Henrik Bohn Ipsen was a cameraman even before attending the National Film School of Denmark. In the early '90s, on a trip to South America, he assisted on a film about the Arhuaco Indians. The crew was returning to the tribe six years after making a film about them. Lugging the projection equipment, screen and batteries up a mountain, they show the Indians the film and eagerly await their reaction.
The next day, the Indians line up, very formally, and announce that, Sure, the film represented their cause quite well. But it wasn't about them at all, it was about the film crew!
DIRECTORS ABOUT IPSEN
"Apart from giving the film such incredibly beautiful images that capture the beauty of Helmand, which we in the West think of as barren and deserted, Henrik Ipsen, through his curiosity and wonder, fluently acquaints everyone who doesn't know Afghanistan with the conditions there. Ipsen's presence caused quite a stir in Helmand, because the locals weren't used to Westerners travelling without a military escort or bodyguards. Despite, or perhaps because, of the fact that he wasn't surrounded by security personnel, he managed to film in places where Western journalists for years have been afraid to linger without military protection. His honest approach quickly turned the locals' suspicion of him into candid dialogue."
"Ipsen is the most uncompromising, insistent and courageous DP I have every worked with. He is physically brave, he stays calm and keeps a level head while chaos reigns around him, and he is also brave in the choices he makes as a DP in individual scenes. That gives his images great authority and calmness and that singular "Ipsen look." He insists on staying in a situation longer than any other DP I know and he often ends up getting an entire scene long after others, including me, have given up. His uncompromising attitude can be really annoying at times, but it's also why, when he's good, he's world class!"
Films at IDFA over the years:
"My Afghanistan", "Mercy Mercy", "My Avatar and Me", "Accidental Terrorist", "In a Soldier's Footsteps", "The German Secret".
"They didn't even recognise themselves," Ipsen says. "That experience really etched itself into my memory – and it affected my way of being a DP."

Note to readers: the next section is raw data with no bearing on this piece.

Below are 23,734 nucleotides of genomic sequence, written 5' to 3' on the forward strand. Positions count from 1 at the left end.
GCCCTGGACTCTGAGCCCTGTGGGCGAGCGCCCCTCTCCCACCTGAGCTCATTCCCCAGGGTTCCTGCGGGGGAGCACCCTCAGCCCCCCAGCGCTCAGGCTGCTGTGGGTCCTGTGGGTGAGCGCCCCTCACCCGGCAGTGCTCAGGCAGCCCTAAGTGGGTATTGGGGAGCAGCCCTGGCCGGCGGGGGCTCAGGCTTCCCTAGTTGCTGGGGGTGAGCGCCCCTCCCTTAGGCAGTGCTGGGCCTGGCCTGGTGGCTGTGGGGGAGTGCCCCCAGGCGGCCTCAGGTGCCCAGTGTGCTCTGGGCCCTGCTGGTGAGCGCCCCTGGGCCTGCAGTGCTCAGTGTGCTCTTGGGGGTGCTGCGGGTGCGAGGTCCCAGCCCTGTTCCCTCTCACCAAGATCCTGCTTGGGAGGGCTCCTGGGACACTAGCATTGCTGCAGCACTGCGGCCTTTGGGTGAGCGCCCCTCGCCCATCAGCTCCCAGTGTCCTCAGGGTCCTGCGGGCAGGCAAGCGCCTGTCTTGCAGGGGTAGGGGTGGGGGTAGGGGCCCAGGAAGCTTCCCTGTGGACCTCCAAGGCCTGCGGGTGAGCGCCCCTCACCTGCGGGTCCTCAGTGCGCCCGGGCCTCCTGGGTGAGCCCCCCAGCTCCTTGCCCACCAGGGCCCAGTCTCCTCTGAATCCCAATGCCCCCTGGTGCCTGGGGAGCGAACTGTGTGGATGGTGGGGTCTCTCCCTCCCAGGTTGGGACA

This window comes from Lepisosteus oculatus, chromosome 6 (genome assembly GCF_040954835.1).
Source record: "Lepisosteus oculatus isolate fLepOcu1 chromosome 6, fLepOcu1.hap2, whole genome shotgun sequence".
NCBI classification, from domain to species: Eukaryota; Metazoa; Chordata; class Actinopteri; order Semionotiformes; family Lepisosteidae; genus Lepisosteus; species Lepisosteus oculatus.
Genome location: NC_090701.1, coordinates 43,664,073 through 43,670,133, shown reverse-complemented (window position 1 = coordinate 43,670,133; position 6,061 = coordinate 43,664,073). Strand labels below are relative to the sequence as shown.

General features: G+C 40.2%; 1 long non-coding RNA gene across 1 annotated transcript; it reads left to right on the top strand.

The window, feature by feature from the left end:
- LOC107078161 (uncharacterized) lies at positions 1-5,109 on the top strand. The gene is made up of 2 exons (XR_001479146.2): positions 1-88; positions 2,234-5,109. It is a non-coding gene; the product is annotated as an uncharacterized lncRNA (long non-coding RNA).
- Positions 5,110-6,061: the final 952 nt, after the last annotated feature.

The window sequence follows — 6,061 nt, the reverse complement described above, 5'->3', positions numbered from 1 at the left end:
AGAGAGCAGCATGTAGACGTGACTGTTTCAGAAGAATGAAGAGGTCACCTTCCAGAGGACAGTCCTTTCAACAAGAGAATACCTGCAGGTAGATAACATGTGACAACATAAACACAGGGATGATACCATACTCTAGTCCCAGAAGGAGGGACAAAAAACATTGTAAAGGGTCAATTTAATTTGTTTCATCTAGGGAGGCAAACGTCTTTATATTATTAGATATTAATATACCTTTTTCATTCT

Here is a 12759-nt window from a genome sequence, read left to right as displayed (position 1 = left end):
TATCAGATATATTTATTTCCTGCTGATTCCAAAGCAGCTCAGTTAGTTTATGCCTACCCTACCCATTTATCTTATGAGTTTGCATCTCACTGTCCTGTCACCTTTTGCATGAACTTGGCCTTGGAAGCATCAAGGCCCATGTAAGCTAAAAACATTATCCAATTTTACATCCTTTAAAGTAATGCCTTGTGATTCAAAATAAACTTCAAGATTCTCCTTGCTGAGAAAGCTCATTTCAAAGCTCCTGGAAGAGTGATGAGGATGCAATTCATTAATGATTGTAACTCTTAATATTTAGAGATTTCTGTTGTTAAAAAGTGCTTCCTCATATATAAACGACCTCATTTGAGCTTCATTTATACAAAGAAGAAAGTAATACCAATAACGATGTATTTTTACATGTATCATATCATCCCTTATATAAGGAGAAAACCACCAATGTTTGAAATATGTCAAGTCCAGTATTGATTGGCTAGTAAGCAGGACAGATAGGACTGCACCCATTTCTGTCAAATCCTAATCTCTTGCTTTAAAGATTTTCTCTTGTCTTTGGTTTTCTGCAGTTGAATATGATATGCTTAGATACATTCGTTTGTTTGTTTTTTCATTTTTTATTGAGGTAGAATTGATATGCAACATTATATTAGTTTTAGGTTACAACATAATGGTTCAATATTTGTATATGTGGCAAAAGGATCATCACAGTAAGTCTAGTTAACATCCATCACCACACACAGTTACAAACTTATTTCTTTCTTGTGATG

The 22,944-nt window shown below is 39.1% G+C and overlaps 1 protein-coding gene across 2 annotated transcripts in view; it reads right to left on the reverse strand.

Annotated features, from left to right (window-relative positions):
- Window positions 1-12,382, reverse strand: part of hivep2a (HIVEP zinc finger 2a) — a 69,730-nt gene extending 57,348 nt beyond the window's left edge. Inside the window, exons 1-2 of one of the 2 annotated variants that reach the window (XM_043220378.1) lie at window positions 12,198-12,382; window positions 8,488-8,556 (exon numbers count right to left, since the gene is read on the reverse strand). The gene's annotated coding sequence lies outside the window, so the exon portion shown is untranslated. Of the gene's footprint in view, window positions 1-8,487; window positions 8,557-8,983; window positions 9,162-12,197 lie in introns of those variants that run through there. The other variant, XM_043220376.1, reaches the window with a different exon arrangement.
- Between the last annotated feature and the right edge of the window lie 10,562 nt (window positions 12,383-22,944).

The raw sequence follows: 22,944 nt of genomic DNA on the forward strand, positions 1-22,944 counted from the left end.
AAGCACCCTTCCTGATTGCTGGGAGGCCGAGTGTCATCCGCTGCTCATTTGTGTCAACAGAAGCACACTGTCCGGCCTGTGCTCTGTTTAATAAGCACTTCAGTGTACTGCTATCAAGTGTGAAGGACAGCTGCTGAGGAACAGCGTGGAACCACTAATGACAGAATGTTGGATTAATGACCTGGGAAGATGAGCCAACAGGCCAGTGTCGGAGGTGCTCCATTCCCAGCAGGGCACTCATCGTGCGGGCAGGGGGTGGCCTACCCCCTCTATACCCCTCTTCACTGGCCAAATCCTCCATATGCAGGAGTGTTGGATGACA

Ipsen has often been hired for jobs abroad that require something special – what is it he's got?
"I'm probably quite good at meeting people," he says. "When you meet a stranger, they can tell from your eyes whether you are interested in them as human beings or not, whether it's an Afghan Muslim or an Argentine football fan. You can't measure people by your own background and norms."
As crucial to his approach, he cites his childhood and youth in Ishøj, a Copenhagen suburb where many immigrants live.
"There will always be barriers, of course, when you travel places where people are less privileged. You're rich, you have a camera, you can travel the world. But I like to think that people can tell from my attitude that I grew up in a mixed social and cultural environment."
For Ipsen it's about looking with fresh eyes, being able to cope with the strange state of uncertainty and always looking for that which can't be expressed in words. It's about reaching deeper layers and not resorting to obvious solutions. "Case in point, I refuse to photograph anyone in Africa carrying water jugs on their head," he says with a grin.
Ipsen always carries the collected verse of the Danish poet Henrik Nordbrandt when he is travelling. Perhaps because he shares the writer's aspiration. "A poet puts two words together and something new happens, something metaphysical. He formulates a perception that's universal," the DP says.
In addition to his Nordbrandt book, Ipsen never travels without his Navajo silver clip. "It doesn't feel right if I don't have it in my right side pocket," he says. "My lens cleaning cloth has to go in my left side pocket, plus there are lens filters I can't do without. I'm generally pretty autistic about where my things should be, and I have to help pack the car. After all of that, then I feel safe."
Another comforting factor is his years of travel experience. "I have evolved a whole sensory apparatus to screen drivers and local contacts. I can usually tell the size of the problem by the cut of someone's suit," he says.
Once the project is on the road, Ipsen possesses one of the most important qualities in a DP: stamina.
"When we have been driving and driving and shooting and shooting and plugging along all day and we're almost at the verge of giving up – then everything falls into place. People stand in the right light, an atmosphere emerges – these are the moments you're looking or. And to seize them, you have to stay ‘on' for a very long time."
"So they can tease me about running on Duracell all they want," he smiles. "I don't quit."